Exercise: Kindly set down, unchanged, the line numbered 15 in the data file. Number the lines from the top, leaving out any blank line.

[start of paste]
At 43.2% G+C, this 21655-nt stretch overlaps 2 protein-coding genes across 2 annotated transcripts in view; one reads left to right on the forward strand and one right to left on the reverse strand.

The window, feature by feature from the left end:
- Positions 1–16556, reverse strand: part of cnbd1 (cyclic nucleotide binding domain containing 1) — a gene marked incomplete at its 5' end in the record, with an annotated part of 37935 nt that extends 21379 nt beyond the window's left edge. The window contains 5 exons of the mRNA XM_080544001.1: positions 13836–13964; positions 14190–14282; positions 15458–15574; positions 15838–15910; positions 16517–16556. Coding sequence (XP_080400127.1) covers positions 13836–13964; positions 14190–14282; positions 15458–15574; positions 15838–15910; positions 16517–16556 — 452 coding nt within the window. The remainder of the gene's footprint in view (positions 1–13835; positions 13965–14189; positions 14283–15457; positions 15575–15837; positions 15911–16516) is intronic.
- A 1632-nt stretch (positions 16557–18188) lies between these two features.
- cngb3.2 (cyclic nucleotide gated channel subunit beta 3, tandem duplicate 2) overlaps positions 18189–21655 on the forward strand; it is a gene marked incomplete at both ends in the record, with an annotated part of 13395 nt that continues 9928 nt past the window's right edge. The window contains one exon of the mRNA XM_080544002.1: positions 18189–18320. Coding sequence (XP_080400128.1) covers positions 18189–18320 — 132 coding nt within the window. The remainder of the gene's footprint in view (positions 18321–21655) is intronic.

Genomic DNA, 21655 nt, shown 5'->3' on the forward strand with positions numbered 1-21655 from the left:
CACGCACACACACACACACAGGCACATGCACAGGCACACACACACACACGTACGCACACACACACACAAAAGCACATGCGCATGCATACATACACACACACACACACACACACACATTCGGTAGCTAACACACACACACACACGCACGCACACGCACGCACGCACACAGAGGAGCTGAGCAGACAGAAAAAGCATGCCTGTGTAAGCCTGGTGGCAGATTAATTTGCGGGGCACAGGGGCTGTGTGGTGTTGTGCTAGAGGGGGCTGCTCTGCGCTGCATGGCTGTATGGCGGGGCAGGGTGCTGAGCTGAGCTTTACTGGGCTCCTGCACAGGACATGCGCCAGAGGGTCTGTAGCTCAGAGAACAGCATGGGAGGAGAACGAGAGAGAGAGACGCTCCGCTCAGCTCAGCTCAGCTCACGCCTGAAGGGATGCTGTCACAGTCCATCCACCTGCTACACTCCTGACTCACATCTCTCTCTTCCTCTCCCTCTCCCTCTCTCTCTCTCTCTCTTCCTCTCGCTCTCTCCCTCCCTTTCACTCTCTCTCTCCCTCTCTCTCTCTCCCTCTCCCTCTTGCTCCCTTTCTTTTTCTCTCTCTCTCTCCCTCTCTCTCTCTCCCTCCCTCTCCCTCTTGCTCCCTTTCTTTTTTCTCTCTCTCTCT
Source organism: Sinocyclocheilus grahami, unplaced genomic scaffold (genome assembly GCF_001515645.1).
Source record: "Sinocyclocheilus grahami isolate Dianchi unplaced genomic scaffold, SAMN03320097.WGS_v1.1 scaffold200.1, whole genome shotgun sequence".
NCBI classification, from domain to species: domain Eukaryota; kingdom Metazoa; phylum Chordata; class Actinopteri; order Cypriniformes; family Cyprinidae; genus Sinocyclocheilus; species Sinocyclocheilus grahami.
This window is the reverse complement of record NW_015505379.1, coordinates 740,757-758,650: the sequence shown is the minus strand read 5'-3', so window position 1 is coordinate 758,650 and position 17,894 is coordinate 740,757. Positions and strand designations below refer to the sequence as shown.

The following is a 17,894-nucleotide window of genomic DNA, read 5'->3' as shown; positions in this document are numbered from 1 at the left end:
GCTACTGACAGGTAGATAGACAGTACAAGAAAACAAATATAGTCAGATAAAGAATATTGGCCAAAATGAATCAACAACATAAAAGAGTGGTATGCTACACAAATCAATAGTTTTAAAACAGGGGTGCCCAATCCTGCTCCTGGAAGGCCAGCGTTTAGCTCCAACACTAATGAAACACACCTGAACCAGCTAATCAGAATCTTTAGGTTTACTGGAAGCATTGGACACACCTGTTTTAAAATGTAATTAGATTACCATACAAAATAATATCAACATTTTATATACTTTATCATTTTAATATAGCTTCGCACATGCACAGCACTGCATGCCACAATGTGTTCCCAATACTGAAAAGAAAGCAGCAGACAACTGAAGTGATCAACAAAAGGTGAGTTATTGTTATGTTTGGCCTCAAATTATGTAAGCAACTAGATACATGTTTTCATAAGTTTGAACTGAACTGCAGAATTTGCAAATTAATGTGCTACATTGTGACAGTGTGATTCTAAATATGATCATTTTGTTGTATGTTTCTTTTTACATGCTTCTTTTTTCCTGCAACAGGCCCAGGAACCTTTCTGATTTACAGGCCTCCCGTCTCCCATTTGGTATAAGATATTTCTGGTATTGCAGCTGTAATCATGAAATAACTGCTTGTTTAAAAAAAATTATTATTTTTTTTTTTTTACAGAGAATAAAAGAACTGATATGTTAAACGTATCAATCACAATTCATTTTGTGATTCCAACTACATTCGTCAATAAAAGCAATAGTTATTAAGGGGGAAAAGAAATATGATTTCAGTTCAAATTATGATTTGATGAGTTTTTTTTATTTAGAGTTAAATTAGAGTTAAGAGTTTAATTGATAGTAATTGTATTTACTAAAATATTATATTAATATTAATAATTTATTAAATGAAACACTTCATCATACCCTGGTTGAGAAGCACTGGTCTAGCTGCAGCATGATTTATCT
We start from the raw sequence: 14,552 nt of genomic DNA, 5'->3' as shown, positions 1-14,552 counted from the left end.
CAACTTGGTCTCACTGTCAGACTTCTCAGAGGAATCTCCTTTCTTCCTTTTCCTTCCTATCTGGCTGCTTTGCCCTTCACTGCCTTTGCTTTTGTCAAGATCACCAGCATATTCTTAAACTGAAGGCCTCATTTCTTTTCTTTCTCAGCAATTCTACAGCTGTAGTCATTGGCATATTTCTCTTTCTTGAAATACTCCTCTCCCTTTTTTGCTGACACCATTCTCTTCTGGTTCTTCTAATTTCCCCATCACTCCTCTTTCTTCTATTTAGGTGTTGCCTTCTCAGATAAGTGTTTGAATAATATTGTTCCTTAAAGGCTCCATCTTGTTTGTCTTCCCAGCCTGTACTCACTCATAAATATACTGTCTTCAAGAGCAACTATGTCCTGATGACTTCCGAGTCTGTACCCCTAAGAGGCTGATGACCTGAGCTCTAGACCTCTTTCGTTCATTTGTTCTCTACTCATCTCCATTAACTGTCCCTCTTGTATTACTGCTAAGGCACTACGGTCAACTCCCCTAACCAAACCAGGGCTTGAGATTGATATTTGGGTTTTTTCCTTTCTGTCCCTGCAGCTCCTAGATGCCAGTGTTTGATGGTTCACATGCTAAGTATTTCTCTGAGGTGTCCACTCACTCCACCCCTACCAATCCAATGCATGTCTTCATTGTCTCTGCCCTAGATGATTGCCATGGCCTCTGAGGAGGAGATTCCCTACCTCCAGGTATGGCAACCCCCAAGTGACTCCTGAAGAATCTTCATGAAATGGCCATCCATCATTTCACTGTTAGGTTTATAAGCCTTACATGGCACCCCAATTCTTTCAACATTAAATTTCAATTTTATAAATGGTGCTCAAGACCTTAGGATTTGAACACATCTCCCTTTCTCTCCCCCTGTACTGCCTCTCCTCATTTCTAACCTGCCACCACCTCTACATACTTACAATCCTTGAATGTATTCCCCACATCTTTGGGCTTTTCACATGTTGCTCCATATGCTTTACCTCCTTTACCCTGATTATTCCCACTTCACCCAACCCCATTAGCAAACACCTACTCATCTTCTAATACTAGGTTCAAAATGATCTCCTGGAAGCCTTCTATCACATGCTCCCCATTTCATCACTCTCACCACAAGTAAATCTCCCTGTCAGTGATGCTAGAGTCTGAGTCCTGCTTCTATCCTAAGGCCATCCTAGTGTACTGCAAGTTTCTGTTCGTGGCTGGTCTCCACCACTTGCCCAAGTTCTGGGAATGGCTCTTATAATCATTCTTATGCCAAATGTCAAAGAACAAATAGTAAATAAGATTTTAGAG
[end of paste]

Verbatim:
CAACTTGGTCTCACTGTCAGACTTCTCAGAGGAATCTCCTTTCTTCCTTTTCCTTCCTATCTGGCTGCTTTGCCCTTCACTGCCTTTGCTTTTGTCAAGATCACCAGCATATTCTTAAACTGAAGGCCTCATTTCTTTTCTTTCTCAGCAATTCTACAGCTGTAGTCATTGGCATATTTCTCTTTCTTGAAATACTCCTCTCCCTTTTTTGCTGACACCATTCTCTTCTGGTTCTTCTAATTTCCCCATCACTCCTCTTTCTTCTATTTAGGTGTTGCCTTCTCAGATAAGTGTTTGAATAATATTGTTCCTTAAAGGCTCCATCTTGTTTGTCTTCCCAGCCTGTACTCACTCATAAATATACTGTCTTCAAGAGCAACTATGTCCTGATGACTTCCGAGTCTGTACCCCTAAGAGGCTGATGACCTGAGCTCTAGACCTCTTTCGTTCATTTGTTCTCTACTCATCTCCATTAACTGTCCCTCTTGTATTACTGCTAAGGCACTACGGTCAACTCCCCTAACCAAACCAGGGCTTGAGATTGATATTTGGGTTTTTTCCTTTCTGTCCCTGCAGCTCCTAGATGCCAGTGTTTGATGGTTCACATGCTAAGTATTTCTCTGAGGTGTCCACTCACTCCACCCCTACCAATCCAATGCATGTCTTCATTGTCTCTGCCCTAGATGATTGCCATGGCCTCTGAGGAGGAGATTCCCTACCTCCAGGTATGGCAACCCCCAAGTGACTCCTGAAGAATCTTCATGAAATGGCCATCCATCATTTCACTGTTAGGTTTATAAGCCTTACATGGCACCCCAATTCTTTCAACATTAAATTTCAATTTTATAAATGGTGCTCAAGACCTTAGGATTTGAACACATCTCCCTTTCTCTCCCCCTGTACTGCCTCTCCTCATTTCTAACCTGCCACCACCTCTACATACTTACAATCCTTGAATGTATTCCCCACATCTTTGGGCTTTTCACATGTTGCTCCATATGCTTTACCTCCTTTACCCTGATTATTCCCACTTCACCCAACCCCATTAGCAAACACCTACTCATCTTCTAATACTAGGTTCAAAATGATCTCCTGGAAGCCTTCTATCACATGCTCCCCATTTCATCACTCTCACCACAAGTAAATCTCCCTGTCAGTGATGCTAGAGTCTGAGTCCTGCTTCTATCCTAAGGCCATCCTAGTGTACTGCAAGTTTCTGTTCGTGGCTGGTCTCCACCACTTGCCCAAGTTCTGGGAATGGCTCTTATAATCATTCTTATGCCAAATGTCAAAGAACAAATAGTAAATAAGATTTTAGAG